A good day was had by all…


Oh to be beside the seaside…

May 25, 2008 at 9:44 am | Posted in Uncategorized | Leave a comment
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Yes my first trip to the coast was to UNAWATUNA  3-4 hours drive south. We left Colombo via the supermarket I’d mentioned in  last blog how I enjoyed the eats on trips out, so armed with watura ( water)Pringles and sesame seed balls(delicious) we headed off, picking up the Joanne and Podi joining Helen and myself. We were travelling by van, booked earlier in the week. I sadly report that there was another bus bomb on Friday (16thMay), killing and injuring both police and civilians. We would have been in that area to catch the bus had we chosen to travel that way. I won’t dwell…

I was unable to see very much as it starts to go dark about 6-6.30pm , but was aware of the coast line on my right hand side (dakuna, I am doing ok with my directions in sinhalen by the way- wama is left.)Some reconstruction was evident post the tsunami devastation of 2004. I remember watching the news on that Boxing Day, never thinking I would be here some 4 years later…strange hey?

We reached our destination The Shangri La guest house – cabanas (Wooden chalets/huts to you) surrounded by palm trees with the odd hammock strung between them it was a beautiful spot. Cabanas house cater for 1-2 persons  toilet/shower ,they  are round and have a little balcony, price at this time of year £40 for 4 nights based on 2 sharing (£5 a night each!) we deposited our bags and headed off in search of a late supper which we found at the Happy Banana (sathutu kesel). 4 deck chairs on its beach front setting  in the moon light with fish and chips (Grilled tuna, salad, and fries)  and a beer …ah bliss just like I’d seen in books and on travel programmes about SL. 4 days of this would I cope???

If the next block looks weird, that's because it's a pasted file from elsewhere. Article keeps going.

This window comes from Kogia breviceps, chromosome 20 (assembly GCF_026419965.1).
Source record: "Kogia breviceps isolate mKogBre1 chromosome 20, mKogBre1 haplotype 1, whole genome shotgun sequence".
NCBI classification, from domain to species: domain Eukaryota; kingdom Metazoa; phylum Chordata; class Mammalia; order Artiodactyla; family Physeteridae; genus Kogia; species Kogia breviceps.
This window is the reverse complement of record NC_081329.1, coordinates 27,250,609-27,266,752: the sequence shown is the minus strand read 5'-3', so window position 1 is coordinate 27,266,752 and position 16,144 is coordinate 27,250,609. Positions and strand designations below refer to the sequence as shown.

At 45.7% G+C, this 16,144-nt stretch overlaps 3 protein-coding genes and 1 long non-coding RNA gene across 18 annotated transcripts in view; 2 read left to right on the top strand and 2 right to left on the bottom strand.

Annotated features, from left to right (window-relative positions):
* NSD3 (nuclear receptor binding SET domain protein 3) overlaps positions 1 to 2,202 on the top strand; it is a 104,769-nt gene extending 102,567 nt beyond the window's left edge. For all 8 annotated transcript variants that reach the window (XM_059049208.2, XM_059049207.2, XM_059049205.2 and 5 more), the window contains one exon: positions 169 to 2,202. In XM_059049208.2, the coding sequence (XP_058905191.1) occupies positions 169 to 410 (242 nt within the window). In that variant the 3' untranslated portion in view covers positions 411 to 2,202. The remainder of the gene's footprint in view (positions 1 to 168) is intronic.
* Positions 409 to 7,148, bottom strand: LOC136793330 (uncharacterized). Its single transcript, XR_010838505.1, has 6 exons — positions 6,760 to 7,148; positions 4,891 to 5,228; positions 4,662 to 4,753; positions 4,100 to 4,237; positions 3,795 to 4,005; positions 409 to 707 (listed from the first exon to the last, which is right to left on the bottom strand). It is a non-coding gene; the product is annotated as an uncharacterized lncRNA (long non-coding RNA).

Well I did in deed cope I had a fab time not alone the setting but enjoyed the time to catch up with other vols .Saturday found us chilling on the beach in a pretty semi circular bay and as my guide book informed me “picturesquely terminated by a dagoba on the rocky headland of the northwest” you can check it out the photos if you follow the link in the e email..  In the evening dancing into the small wee hours at the Happy Banana Disco!

Sunday morning found us not to worse for wear, despite the late night. However I lost my phone and a camera belonging to another vol was possibly stolen, putting things in perspective we took our selves for a hearty break fast at “Zimmer”. An appropriate venue for our pace I thought! We enjoyed healthy fodder of papaya juice,3 grain porridge, fruit and kitul (Honey from the kitul tree a type of palm)followed by toast…yes brown home made bread machine toast, I had not realised I had missed toast , it was well tasty!

Late morning we took a trip in to Galle to the Fort area .Galle is known as SL fourth largest city, and declared a World Heritage site in 1988.The tsunami devastated the east coast with the direct impact of the tidal waves, but the southern coastline suffered the greatest destruction of property and loss of life. We spoke of the TV clips we had viewed showing waves breaking against the walls of Galle Fort where we now sat. We got chatting to some locals who had been diving off the rocks that day, they spoke of  their immediate reactions and experiences in the days that followed hearing of the loss of friends, families and livelihoods. They openly shared their disappointment at seeing anything of the money raised worldwide to help those who survived, rebuild a life. It made me think of the impact on my work , some of the women able to be discharged , will never be reunited with family as they died  or are no longer traceable following this disaster…